Don Swaynos is an Austin-based film editor, writer, and director. Mr. Swaynos served as the editor of two widely acclaimed features in 2013: Yen Tan’s Sundance drama Pit Stop, and Bryan Poyser’s hit SXSW comedy The Bounceback. In addition, he directed, wrote, produced and edited his feature film debut, Pictures of Superheroes (2012), starring John Merriman, Kerri Lendo, Shannon McCormick, and Byron Brown. Pictures of Superheroes, which had its world premiere at the 2012 Austin Film Festival, will be available on Video-on-Demand October 15, 2013 and continues to tour the international festival circuit. Mr. Swaynos, already in the editorial process on several other short and feature-length pictures, spoke with Sean Malin of CineMalin: Film Commentary to discuss the reception to his directorial debut, feeling jealous of Oklahoma filmmakers, and how he ranks with the late Andy Warhol. This interview has been transcribed, compressed, and edited from audio for publication.
Sean Malin: When I spoke to Yen Tan, the director of Pit Stop, earlier this year, he explained that working on and watching the film so often had started to take away from its emotional impact. Does that happen to you when you make movies?
Don Swaynos: Normally, I get sick of things, but Pit Stop still chokes me up when I watch it. That’s the only movie [I’ve worked on] where that still happens. The score, the sound mix, and the coloring all do so much, I think – I never saw the film with those things. One scene at the end is so much more intense with the current sound than when I saw it that it feels like a new thing to me.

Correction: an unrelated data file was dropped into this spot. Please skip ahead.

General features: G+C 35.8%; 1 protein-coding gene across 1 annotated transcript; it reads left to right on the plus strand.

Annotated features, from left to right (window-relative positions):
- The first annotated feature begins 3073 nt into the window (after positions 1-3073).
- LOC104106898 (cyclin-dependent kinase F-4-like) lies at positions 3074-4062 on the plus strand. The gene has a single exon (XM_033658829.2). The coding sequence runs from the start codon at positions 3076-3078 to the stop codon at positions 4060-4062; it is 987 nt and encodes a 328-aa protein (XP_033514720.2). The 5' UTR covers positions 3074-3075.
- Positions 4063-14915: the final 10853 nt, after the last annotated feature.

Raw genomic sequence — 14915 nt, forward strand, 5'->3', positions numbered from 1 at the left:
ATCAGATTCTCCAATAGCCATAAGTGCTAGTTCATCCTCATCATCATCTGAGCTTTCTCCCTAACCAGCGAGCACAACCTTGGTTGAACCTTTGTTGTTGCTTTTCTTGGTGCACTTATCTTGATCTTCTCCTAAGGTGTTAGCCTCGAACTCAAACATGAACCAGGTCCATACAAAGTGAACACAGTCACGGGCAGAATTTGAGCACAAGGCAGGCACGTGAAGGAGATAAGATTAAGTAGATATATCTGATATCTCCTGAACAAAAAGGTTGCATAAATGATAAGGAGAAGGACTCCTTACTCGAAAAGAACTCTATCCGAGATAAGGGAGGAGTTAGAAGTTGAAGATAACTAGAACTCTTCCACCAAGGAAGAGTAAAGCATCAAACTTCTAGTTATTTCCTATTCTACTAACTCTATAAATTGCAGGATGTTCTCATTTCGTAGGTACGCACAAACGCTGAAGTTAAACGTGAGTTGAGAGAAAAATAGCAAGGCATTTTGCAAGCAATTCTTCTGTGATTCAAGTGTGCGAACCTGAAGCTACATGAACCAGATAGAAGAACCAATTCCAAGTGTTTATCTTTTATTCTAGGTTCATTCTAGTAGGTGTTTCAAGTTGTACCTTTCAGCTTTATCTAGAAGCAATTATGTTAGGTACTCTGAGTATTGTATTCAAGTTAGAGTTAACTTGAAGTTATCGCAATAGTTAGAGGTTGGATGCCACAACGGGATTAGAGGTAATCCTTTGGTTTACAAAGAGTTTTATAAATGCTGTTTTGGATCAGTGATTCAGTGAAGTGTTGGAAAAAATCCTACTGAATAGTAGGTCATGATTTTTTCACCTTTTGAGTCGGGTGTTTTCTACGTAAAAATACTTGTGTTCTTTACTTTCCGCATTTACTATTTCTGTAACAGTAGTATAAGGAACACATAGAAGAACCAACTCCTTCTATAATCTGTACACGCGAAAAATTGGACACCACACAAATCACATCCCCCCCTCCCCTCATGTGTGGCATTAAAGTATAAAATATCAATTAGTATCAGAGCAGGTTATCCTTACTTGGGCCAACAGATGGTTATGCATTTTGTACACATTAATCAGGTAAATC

SM: It must be difficult to make a comedy like Pictures of Superheroes for you. Wouldn’t anything funny or novel the first time around stop being funny when you are forced to watch it over and over again?
DS: It totally does, which is why you have to have test screenings. By the end you have no idea what’s funny, and you can’t keep cutting scenes because none of them makes you laugh. Also, there are certain days where a joke just does not work, but then the next day I’ll hear it and be fine with it. So putting a film in test screenings gets you out of that little bubble. Test screening a drama is hard, though. When you screen a comedy, people laughing means the movie’s working. But you don’t really know how people will react to a drama until the end.
SM: You have worked on several projects now making their rounds on festival circuits around the world. Have you been to any first screenings where people booed or were vocally disrespectful?